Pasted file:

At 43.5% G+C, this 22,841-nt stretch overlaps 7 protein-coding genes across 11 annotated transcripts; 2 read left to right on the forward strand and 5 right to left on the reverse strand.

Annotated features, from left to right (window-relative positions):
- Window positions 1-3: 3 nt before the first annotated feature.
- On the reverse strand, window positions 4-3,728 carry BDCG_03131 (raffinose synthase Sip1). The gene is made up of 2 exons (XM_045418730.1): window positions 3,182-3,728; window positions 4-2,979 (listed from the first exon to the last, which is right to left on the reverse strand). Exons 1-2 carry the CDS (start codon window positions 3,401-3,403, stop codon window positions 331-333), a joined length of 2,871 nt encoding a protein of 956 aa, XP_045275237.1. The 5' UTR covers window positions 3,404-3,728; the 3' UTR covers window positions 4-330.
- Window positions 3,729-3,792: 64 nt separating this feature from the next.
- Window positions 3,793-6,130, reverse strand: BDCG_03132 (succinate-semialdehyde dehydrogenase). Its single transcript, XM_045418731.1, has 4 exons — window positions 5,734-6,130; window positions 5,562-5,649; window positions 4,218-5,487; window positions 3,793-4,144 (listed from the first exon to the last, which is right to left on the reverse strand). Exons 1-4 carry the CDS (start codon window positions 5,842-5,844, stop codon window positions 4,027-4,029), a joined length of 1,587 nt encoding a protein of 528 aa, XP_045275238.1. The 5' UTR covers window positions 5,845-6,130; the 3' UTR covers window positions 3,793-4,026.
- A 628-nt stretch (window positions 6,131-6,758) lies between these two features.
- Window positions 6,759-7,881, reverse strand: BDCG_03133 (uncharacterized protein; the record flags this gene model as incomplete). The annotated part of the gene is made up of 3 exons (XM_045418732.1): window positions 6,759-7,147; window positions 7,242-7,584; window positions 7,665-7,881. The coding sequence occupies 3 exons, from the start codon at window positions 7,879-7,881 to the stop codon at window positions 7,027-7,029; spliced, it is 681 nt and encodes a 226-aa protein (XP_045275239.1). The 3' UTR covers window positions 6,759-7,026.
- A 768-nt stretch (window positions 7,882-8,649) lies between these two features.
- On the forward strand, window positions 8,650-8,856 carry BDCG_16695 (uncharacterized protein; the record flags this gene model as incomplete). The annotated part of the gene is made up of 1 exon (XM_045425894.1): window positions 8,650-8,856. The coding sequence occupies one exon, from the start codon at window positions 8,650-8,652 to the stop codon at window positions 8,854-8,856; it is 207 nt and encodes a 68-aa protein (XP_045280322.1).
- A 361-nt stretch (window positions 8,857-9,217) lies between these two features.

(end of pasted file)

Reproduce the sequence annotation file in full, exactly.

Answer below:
At 43.5% G+C, this 22,841-nt stretch overlaps 7 protein-coding genes across 11 annotated transcripts; 2 read left to right on the forward strand and 5 right to left on the reverse strand.

Annotated features, from left to right (window-relative positions):
- Window positions 1-3: 3 nt before the first annotated feature.
- On the reverse strand, window positions 4-3,728 carry BDCG_03131 (raffinose synthase Sip1). The gene is made up of 2 exons (XM_045418730.1): window positions 3,182-3,728; window positions 4-2,979 (listed from the first exon to the last, which is right to left on the reverse strand). Exons 1-2 carry the CDS (start codon window positions 3,401-3,403, stop codon window positions 331-333), a joined length of 2,871 nt encoding a protein of 956 aa, XP_045275237.1. The 5' UTR covers window positions 3,404-3,728; the 3' UTR covers window positions 4-330.
- Window positions 3,729-3,792: 64 nt separating this feature from the next.
- Window positions 3,793-6,130, reverse strand: BDCG_03132 (succinate-semialdehyde dehydrogenase). Its single transcript, XM_045418731.1, has 4 exons — window positions 5,734-6,130; window positions 5,562-5,649; window positions 4,218-5,487; window positions 3,793-4,144 (listed from the first exon to the last, which is right to left on the reverse strand). Exons 1-4 carry the CDS (start codon window positions 5,842-5,844, stop codon window positions 4,027-4,029), a joined length of 1,587 nt encoding a protein of 528 aa, XP_045275238.1. The 5' UTR covers window positions 5,845-6,130; the 3' UTR covers window positions 3,793-4,026.
- A 628-nt stretch (window positions 6,131-6,758) lies between these two features.
- Window positions 6,759-7,881, reverse strand: BDCG_03133 (uncharacterized protein; the record flags this gene model as incomplete). The annotated part of the gene is made up of 3 exons (XM_045418732.1): window positions 6,759-7,147; window positions 7,242-7,584; window positions 7,665-7,881. The coding sequence occupies 3 exons, from the start codon at window positions 7,879-7,881 to the stop codon at window positions 7,027-7,029; spliced, it is 681 nt and encodes a 226-aa protein (XP_045275239.1). The 3' UTR covers window positions 6,759-7,026.
- A 768-nt stretch (window positions 7,882-8,649) lies between these two features.
- On the forward strand, window positions 8,650-8,856 carry BDCG_16695 (uncharacterized protein; the record flags this gene model as incomplete). The annotated part of the gene is made up of 1 exon (XM_045425894.1): window positions 8,650-8,856. The coding sequence occupies one exon, from the start codon at window positions 8,650-8,652 to the stop codon at window positions 8,854-8,856; it is 207 nt and encodes a 68-aa protein (XP_045280322.1).
- A 361-nt stretch (window positions 8,857-9,217) lies between these two features.